Are you planning to climb a mountain? On a small plane? Or tired of having to go back and forth to the bathroom? This article will show you how to break the habit of going to the bathroom often, no matter what situation you're in. However, keep in mind that ignoring abdominal pain can make you constipated, which is just as bad, or even worse, frequent trips to the bathroom.
Method 1 of 3: Adjusting Your Diet
Step 1. Monitor the type and amount of food you consume
Frequent bowel movements can indicate you are allergic or can not tolerate certain foods.
Keep a food journal. Write down all the foods you eat and when you eat them. Also, note when your stomach hurts. Eventually you will see some kind of pattern. For example, maybe every time you eat spicy food, you feel heartburn more often
Step 2. Eat only at mealtimes
Enjoying snacks can increase the amount of waste you have to remove from the body. So, eat in moderation.
Step 3. Do not overdo it when consuming dairy products
Inability to digest lactose or lactose intolerance is a common problem in adults. People who have this problem cannot dissolve the lactose sugar contained in dairy products. Symptoms include abdominal pain, bloating and diarrhea.
- Maybe you can still eat cheese. Some people with lactose intolerance can still tolerate cheese because many types of cheese contain less lactose. In general, the older the cheese, the less lactose it contains.
- Check the labels of dairy products. Lactose is a type of sugar, so the less sugar a dairy product contains, the less lactose it contains.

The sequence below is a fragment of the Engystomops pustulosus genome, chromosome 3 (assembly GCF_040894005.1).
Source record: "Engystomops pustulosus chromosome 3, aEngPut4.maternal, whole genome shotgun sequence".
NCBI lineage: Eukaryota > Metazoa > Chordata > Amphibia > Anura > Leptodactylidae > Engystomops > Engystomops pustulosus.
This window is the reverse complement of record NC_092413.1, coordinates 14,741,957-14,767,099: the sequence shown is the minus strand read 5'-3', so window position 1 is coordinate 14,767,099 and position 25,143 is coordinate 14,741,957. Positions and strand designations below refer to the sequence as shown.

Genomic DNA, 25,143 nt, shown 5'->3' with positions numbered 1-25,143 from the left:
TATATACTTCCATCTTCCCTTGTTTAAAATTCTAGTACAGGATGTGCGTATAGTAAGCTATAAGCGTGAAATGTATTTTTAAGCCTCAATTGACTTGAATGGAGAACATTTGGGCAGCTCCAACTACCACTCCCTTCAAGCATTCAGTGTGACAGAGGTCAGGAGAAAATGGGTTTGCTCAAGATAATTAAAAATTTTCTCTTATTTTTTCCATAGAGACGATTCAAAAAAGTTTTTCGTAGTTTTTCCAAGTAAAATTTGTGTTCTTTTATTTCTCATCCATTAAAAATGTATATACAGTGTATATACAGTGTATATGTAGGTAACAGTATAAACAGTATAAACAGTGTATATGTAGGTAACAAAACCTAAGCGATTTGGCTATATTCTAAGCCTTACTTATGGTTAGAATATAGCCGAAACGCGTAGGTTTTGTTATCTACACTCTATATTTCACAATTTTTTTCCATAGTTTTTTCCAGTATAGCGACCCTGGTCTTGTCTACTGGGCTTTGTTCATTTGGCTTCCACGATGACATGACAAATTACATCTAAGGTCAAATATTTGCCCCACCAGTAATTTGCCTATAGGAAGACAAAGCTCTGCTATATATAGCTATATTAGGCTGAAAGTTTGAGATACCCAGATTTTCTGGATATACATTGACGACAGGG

Step 4. Avoid coffee and other caffeinated drinks
Caffeine stimulates the muscles that function to produce stool.
- Try replacing caffeinated drinks with water, juice, or tea.
- Try reducing the caffeinated drinks you drink every day. For example, reduce coffee consumption from 4 cups to 2 cups a day. As an alternative, try coffee with less caffeine.
Step 5. Reduce consumption of high-fiber foods
Consumption of high-fiber foods in excessive amounts makes the stomach ache more often. If you are used to eating too many fruits and vegetables, you should reduce them. The Centers for Disease Control in the United States recommends consuming 2.5-3 cups of vegetables per day for adults who exercise less than 30 minutes per day. Those who exercise more often can eat more vegetables.
- Foods that are high in fiber include:
- Bran flakes
- Split peas
- Green beans
Method 2 of 3: Making Changes to Lifestyle and Health
Step 1. Make a list of the medications you are taking
Many medicines make you sick to your stomach more often or cause diarrhea. Try checking the labels. If diarrhea or increased urge to defecate is listed as a side effect, consult your doctor if you experience these symptoms.
- Adderall has the side effect of diarrhea.
- Metformin, a drug commonly used to control diabetes, can also cause diarrhea. Check with your doctor if you experience severe gastrointestinal symptoms while taking metformin.
- Other drugs that can also cause diarrhea include misoprostol, laxatives, and stool softeners.
Step 2. Don't drink too much alcohol
Alcohol can cause diarrhea and exacerbate digestive problems such as Irritable Bowel Syndrome (IBS).